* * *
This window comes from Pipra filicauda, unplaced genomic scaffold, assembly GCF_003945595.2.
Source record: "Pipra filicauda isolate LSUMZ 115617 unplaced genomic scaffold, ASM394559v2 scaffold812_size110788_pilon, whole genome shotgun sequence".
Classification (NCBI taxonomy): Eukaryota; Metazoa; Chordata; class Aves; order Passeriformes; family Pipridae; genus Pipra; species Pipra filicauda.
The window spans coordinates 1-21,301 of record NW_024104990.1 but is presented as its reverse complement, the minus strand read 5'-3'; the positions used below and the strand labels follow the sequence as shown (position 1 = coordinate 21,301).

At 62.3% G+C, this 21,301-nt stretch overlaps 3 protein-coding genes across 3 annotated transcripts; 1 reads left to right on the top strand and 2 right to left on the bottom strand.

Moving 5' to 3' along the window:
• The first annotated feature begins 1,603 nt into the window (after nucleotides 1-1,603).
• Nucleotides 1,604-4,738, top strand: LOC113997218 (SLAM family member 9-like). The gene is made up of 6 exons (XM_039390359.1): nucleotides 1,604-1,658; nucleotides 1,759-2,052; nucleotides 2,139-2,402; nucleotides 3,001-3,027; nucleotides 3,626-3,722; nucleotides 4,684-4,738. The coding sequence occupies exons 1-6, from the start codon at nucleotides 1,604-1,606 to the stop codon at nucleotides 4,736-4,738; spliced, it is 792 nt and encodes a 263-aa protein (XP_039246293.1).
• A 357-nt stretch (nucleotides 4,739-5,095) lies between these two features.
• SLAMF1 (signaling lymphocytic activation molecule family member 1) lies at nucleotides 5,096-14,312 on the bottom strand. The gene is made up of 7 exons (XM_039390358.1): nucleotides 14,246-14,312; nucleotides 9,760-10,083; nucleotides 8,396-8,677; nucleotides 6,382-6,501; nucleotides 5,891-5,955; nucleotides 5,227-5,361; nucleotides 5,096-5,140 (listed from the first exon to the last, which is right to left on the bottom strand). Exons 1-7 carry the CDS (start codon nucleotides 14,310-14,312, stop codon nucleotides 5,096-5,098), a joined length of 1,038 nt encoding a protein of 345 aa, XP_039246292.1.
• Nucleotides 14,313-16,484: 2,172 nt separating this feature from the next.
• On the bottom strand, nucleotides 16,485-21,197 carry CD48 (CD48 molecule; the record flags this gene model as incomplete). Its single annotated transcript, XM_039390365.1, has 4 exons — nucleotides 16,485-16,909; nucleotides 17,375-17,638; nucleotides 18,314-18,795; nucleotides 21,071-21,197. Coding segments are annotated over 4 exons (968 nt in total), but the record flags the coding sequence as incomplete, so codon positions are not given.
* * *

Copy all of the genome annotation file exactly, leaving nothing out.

This window comes from Pipra filicauda, unplaced genomic scaffold, assembly GCF_003945595.2.
Source record: "Pipra filicauda isolate LSUMZ 115617 unplaced genomic scaffold, ASM394559v2 scaffold812_size110788_pilon, whole genome shotgun sequence".
Classification (NCBI taxonomy): Eukaryota; Metazoa; Chordata; class Aves; order Passeriformes; family Pipridae; genus Pipra; species Pipra filicauda.
The window spans coordinates 1-21,301 of record NW_024104990.1 but is presented as its reverse complement, the minus strand read 5'-3'; the positions used below and the strand labels follow the sequence as shown (position 1 = coordinate 21,301).

At 62.3% G+C, this 21,301-nt stretch overlaps 3 protein-coding genes across 3 annotated transcripts; 1 reads left to right on the top strand and 2 right to left on the bottom strand.

Moving 5' to 3' along the window:
• The first annotated feature begins 1,603 nt into the window (after nucleotides 1-1,603).
• Nucleotides 1,604-4,738, top strand: LOC113997218 (SLAM family member 9-like). The gene is made up of 6 exons (XM_039390359.1): nucleotides 1,604-1,658; nucleotides 1,759-2,052; nucleotides 2,139-2,402; nucleotides 3,001-3,027; nucleotides 3,626-3,722; nucleotides 4,684-4,738. The coding sequence occupies exons 1-6, from the start codon at nucleotides 1,604-1,606 to the stop codon at nucleotides 4,736-4,738; spliced, it is 792 nt and encodes a 263-aa protein (XP_039246293.1).
• A 357-nt stretch (nucleotides 4,739-5,095) lies between these two features.
• SLAMF1 (signaling lymphocytic activation molecule family member 1) lies at nucleotides 5,096-14,312 on the bottom strand. The gene is made up of 7 exons (XM_039390358.1): nucleotides 14,246-14,312; nucleotides 9,760-10,083; nucleotides 8,396-8,677; nucleotides 6,382-6,501; nucleotides 5,891-5,955; nucleotides 5,227-5,361; nucleotides 5,096-5,140 (listed from the first exon to the last, which is right to left on the bottom strand). Exons 1-7 carry the CDS (start codon nucleotides 14,310-14,312, stop codon nucleotides 5,096-5,098), a joined length of 1,038 nt encoding a protein of 345 aa, XP_039246292.1.
• Nucleotides 14,313-16,484: 2,172 nt separating this feature from the next.
• On the bottom strand, nucleotides 16,485-21,197 carry CD48 (CD48 molecule; the record flags this gene model as incomplete). Its single annotated transcript, XM_039390365.1, has 4 exons — nucleotides 16,485-16,909; nucleotides 17,375-17,638; nucleotides 18,314-18,795; nucleotides 21,071-21,197. Coding segments are annotated over 4 exons (968 nt in total), but the record flags the coding sequence as incomplete, so codon positions are not given.